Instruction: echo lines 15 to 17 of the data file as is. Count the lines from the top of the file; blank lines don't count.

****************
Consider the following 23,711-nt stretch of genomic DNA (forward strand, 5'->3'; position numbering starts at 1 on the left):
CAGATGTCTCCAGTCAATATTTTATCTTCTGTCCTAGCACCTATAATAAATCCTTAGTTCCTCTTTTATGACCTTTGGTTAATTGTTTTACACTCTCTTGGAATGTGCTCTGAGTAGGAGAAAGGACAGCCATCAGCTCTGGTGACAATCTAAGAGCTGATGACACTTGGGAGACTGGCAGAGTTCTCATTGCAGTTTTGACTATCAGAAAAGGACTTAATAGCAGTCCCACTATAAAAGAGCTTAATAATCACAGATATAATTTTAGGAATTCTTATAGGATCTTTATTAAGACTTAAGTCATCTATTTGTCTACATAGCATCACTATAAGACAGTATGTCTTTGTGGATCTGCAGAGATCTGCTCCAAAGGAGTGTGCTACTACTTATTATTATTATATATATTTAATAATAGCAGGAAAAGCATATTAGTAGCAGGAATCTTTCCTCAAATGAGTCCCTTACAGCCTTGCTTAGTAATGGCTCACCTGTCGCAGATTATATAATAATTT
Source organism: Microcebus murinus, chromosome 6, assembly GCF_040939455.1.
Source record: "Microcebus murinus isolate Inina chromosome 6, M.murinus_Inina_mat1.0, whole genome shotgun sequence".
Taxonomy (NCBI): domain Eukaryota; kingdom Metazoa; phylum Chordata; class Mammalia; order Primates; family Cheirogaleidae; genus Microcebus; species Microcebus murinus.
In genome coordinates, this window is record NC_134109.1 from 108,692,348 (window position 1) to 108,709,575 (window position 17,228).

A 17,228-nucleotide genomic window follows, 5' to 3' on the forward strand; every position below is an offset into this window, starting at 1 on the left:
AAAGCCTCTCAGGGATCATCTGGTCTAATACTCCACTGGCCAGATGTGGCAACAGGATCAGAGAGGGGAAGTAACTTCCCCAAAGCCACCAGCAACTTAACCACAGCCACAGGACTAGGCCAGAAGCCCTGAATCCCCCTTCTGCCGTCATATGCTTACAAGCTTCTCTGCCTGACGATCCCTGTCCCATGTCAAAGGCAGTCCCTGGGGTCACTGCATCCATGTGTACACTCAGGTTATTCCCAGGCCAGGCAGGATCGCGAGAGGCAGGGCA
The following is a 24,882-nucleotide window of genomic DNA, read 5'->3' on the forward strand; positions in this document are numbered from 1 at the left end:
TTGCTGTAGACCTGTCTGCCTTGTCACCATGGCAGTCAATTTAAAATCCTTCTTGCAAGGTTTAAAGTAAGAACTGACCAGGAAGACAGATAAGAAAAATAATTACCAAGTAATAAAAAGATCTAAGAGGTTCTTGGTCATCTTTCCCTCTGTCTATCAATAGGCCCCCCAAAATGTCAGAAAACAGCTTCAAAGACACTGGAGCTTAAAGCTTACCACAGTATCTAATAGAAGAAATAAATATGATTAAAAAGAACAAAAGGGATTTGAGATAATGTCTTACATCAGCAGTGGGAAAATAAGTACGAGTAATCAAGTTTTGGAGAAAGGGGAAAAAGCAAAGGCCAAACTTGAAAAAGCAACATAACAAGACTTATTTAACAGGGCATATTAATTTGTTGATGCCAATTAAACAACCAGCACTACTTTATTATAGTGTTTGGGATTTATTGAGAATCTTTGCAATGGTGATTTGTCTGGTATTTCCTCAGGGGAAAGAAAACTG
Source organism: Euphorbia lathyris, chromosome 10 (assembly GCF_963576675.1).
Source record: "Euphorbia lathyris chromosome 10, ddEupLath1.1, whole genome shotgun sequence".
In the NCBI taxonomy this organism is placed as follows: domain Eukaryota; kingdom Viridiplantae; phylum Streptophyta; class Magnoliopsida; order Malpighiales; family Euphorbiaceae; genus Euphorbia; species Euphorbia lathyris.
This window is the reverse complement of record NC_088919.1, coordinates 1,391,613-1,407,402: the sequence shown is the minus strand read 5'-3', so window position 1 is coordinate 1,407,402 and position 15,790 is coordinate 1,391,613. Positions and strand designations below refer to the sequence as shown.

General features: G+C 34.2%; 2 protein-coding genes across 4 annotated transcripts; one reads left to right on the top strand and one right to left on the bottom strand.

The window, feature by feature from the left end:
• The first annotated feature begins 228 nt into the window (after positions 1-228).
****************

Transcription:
General features: G+C 34.2%; 2 protein-coding genes across 4 annotated transcripts; one reads left to right on the top strand and one right to left on the bottom strand.

The window, feature by feature from the left end:
• The first annotated feature begins 228 nt into the window (after positions 1-228).